Ellen Tomer Baker facilitated a discussion on eldercare and practical aspects of engaging with senior adults with students in DAN 249 Moving Memories in early February. Ellen focused on issues related to aging such: language, social bias, health challenges, and well-being. As a social worker who has worked in eldercare for the past seventeen years, she was able to draw from the variety of experiences from personal home visits, VA care, hospice, and her current work at St. Ann’s. Ellen also has a background in dance as a performer and choreographer, so she was especially well-suited to help the students prepare for their choreographic collaboration with our River Edge Manor partners.
Class Year: 2022
Majors/Minors: Double Major in Business and English
Your UR activities other than working here? 1st Gen Society, Students Helping Honduras
What has been your favorite experience at UR so far? It has been a really great experience thus far that I get to explore and study what I genuinely am passionate for, thanks for the flexible Rochester curriculum! Also, everywhere I go, people have been really friendly and helpful to me, from faculty members to people that have the same classes with me! It’s great to know that there’s always someone to turn to when I have questions.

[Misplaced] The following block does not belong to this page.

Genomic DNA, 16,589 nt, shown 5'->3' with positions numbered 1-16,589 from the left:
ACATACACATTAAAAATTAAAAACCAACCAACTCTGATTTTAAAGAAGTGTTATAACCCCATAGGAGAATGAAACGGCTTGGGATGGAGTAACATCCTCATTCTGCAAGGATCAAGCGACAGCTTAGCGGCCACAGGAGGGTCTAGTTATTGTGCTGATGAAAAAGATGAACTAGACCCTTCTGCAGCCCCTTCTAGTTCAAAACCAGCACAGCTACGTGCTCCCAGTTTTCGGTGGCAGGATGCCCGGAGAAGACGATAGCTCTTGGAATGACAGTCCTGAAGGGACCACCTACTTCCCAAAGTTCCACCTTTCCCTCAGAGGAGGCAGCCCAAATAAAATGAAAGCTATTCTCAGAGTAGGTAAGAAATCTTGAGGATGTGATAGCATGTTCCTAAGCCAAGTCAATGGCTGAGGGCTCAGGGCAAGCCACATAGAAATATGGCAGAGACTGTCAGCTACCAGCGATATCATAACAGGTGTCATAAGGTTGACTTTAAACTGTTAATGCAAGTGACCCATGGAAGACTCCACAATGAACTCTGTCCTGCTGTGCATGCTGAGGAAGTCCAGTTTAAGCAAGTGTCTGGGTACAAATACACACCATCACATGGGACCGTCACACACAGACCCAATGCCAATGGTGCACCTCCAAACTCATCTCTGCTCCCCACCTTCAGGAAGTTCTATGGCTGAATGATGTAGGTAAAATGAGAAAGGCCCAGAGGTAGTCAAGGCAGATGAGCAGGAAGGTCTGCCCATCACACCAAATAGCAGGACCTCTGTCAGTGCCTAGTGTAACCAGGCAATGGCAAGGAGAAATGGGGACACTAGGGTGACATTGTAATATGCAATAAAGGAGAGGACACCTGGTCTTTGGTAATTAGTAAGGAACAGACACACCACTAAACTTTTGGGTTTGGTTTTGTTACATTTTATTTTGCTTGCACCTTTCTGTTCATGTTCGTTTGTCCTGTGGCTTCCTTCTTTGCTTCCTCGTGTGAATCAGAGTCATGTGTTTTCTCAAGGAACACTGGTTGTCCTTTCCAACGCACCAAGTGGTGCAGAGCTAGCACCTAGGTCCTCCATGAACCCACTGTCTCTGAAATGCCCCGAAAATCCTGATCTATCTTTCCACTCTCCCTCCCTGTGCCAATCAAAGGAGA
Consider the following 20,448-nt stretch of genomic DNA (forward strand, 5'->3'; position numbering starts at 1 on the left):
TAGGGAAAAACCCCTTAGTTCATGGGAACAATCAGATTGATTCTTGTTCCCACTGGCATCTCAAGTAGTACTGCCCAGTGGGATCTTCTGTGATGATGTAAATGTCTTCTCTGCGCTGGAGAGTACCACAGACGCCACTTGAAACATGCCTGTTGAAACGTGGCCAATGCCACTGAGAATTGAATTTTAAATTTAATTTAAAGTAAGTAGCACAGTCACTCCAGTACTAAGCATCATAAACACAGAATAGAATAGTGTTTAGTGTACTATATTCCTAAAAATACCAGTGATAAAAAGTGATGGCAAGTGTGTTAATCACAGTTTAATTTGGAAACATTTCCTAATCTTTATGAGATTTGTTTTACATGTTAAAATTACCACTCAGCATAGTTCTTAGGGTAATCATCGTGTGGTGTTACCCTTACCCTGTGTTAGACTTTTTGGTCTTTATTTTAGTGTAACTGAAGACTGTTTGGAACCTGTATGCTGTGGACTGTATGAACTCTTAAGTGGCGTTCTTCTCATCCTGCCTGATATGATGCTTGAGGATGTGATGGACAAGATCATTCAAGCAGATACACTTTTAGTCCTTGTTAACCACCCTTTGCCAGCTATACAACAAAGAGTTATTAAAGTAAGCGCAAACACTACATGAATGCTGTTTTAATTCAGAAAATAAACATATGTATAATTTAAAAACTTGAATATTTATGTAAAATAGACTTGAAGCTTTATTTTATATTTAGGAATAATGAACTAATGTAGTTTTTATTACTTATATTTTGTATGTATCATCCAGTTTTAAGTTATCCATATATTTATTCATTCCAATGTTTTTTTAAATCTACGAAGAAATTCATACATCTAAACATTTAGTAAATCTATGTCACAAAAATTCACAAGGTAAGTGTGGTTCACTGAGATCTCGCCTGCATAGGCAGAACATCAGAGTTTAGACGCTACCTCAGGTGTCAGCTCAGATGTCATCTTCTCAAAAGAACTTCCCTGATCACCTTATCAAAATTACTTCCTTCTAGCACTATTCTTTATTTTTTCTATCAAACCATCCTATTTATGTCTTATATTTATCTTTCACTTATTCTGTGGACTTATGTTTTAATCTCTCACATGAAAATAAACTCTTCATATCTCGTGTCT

What are you most excited for this semester? This semester I am really excited about getting more involved in student activities and community service.
What advice do you have for newly arrived midyear students? I would suggest newly arrived midyear students not to afraid to go out and meet new people! Trust me, everyone here is super nice. You can start by looking into the clubs and organizations that you may be interested in and you’re off to a great start! It’s never too late to make new friends!
Get to know out new student employee, Deniz Cengiz!
Your UR activities other than working here: Design Thinking Fellow at Barbara J. Burger iZone, Sihir Bellydancing Ensemble
What has been your favorite experience at UR so far?
The journey of exploring how I fit in to the new setting and community of UR and sharing it with people that have become my family away from home has by far been the best experience. A really great memory from last year is from the Scare Fair that the library hosts: I was organizing an event where we built fortresses to protect ourselves from the zombie apocalypse, and everyone from my hall showed up to the event and we ended up building a giant cardboard fortress in the middle of Q&I!
What advice do you have for students who want to get involved?